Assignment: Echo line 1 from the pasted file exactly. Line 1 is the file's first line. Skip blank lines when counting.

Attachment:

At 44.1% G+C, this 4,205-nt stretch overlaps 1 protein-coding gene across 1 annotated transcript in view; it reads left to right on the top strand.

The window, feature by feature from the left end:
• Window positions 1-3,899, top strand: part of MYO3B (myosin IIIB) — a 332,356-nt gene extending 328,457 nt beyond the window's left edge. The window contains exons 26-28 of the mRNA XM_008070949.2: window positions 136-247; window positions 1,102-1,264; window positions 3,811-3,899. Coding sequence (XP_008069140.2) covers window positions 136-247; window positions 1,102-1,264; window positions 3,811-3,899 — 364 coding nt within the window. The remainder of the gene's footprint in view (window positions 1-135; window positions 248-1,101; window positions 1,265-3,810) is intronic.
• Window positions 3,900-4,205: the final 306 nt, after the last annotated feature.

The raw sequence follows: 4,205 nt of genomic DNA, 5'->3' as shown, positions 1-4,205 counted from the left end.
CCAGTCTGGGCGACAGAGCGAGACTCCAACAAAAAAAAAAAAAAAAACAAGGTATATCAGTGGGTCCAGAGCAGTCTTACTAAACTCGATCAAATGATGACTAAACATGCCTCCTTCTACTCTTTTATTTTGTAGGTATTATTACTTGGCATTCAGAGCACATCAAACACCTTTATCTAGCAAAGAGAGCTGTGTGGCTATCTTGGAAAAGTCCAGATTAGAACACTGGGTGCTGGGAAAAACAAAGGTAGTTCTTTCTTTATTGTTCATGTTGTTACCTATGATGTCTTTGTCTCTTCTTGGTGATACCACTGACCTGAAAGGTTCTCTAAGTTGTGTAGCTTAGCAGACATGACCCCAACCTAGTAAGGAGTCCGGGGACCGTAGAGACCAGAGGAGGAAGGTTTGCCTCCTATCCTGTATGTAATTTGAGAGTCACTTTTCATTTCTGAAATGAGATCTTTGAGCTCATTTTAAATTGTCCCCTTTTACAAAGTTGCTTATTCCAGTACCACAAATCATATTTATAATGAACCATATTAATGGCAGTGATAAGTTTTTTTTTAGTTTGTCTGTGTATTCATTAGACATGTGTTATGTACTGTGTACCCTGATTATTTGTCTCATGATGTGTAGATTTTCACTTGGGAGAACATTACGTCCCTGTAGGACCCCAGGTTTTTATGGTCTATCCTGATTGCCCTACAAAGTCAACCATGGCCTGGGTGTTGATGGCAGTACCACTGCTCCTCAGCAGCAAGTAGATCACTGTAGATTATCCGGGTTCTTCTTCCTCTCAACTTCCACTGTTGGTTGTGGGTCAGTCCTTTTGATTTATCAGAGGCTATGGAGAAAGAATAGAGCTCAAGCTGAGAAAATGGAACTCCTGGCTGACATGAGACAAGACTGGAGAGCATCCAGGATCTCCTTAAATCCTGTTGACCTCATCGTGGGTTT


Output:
At 44.1% G+C, this 4,205-nt stretch overlaps 1 protein-coding gene across 1 annotated transcript in view; it reads left to right on the top strand.